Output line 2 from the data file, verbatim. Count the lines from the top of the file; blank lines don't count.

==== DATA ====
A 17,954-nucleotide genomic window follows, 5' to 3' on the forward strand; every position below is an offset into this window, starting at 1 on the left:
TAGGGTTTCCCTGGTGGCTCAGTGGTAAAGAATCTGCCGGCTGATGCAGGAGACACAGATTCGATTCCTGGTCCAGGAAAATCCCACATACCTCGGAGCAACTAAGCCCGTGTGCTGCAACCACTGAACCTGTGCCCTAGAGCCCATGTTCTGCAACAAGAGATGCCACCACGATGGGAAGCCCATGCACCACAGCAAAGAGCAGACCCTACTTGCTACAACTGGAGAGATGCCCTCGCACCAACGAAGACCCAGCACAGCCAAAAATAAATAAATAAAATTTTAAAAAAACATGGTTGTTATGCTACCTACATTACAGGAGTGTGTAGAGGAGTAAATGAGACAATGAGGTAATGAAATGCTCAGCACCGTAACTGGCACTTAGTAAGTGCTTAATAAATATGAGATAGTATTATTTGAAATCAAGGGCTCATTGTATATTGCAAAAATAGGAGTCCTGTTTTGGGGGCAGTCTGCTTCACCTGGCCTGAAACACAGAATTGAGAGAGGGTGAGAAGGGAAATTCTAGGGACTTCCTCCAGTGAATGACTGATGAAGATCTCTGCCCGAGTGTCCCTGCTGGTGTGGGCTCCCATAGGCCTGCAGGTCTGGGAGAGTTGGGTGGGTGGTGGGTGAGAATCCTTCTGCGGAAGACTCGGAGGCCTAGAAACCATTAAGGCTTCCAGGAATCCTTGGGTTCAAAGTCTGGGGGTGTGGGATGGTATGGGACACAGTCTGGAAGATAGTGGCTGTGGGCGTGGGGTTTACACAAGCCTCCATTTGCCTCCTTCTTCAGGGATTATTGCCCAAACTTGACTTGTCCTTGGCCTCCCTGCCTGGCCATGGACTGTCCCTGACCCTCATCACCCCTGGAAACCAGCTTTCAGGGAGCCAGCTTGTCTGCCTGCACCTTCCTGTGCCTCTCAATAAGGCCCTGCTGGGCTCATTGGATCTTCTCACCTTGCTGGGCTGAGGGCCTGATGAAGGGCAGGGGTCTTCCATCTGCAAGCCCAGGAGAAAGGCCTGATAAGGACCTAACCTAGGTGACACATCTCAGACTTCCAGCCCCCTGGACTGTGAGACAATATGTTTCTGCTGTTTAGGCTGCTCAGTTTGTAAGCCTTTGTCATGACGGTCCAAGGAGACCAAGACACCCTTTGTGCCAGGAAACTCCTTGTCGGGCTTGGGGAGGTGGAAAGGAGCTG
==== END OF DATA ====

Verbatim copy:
TAGGGTTTCCCTGGTGGCTCAGTGGTAAAGAATCTGCCGGCTGATGCAGGAGACACAGATTCGATTCCTGGTCCAGGAAAATCCCACATACCTCGGAGCAACTAAGCCCGTGTGCTGCAACCACTGAACCTGTGCCCTAGAGCCCATGTTCTGCAACAAGAGATGCCACCACGATGGGAAGCCCATGCACCACAGCAAAGAGCAGACCCTACTTGCTACAACTGGAGAGATGCCCTCGCACCAACGAAGACCCAGCACAGCCAAAAATAAATAAATAAAATTTTAAAAAAACATGGTTGTTATGCTACCTACATTACAGGAGTGTGTAGAGGAGTAAATGAGACAATGAGGTAATGAAATGCTCAGCACCGTAACTGGCACTTAGTAAGTGCTTAATAAATATGAGATAGTATTATTTGAAATCAAGGGCTCATTGTATATTGCAAAAATAGGAGTCCTGTTTTGGGGGCAGTCTGCTTCACCTGGCCTGAAACACAGAATTGAGAGAGGGTGAGAAGGGAAATTCTAGGGACTTCCTCCAGTGAATGACTGATGAAGATCTCTGCCCGAGTGTCCCTGCTGGTGTGGGCTCCCATAGGCCTGCAGGTCTGGGAGAGTTGGGTGGGTGGTGGGTGAGAATCCTTCTGCGGAAGACTCGGAGGCCTAGAAACCATTAAGGCTTCCAGGAATCCTTGGGTTCAAAGTCTGGGGGTGTGGGATGGTATGGGACACAGTCTGGAAGATAGTGGCTGTGGGCGTGGGGTTTACACAAGCCTCCATTTGCCTCCTTCTTCAGGGATTATTGCCCAAACTTGACTTGTCCTTGGCCTCCCTGCCTGGCCATGGACTGTCCCTGACCCTCATCACCCCTGGAAACCAGCTTTCAGGGAGCCAGCTTGTCTGCCTGCACCTTCCTGTGCCTCTCAATAAGGCCCTGCTGGGCTCATTGGATCTTCTCACCTTGCTGGGCTGAGGGCCTGATGAAGGGCAGGGGTCTTCCATCTGCAAGCCCAGGAGAAAGGCCTGATAAGGACCTAACCTAGGTGACACATCTCAGACTTCCAGCCCCCTGGACTGTGAGACAATATGTTTCTGCTGTTTAGGCTGCTCAGTTTGTAAGCCTTTGTCATGACGGTCCAAGGAGACCAAGACACCCTTTGTGCCAGGAAACTCCTTGTCGGGCTTGGGGAGGTGGAAAGGAGCTG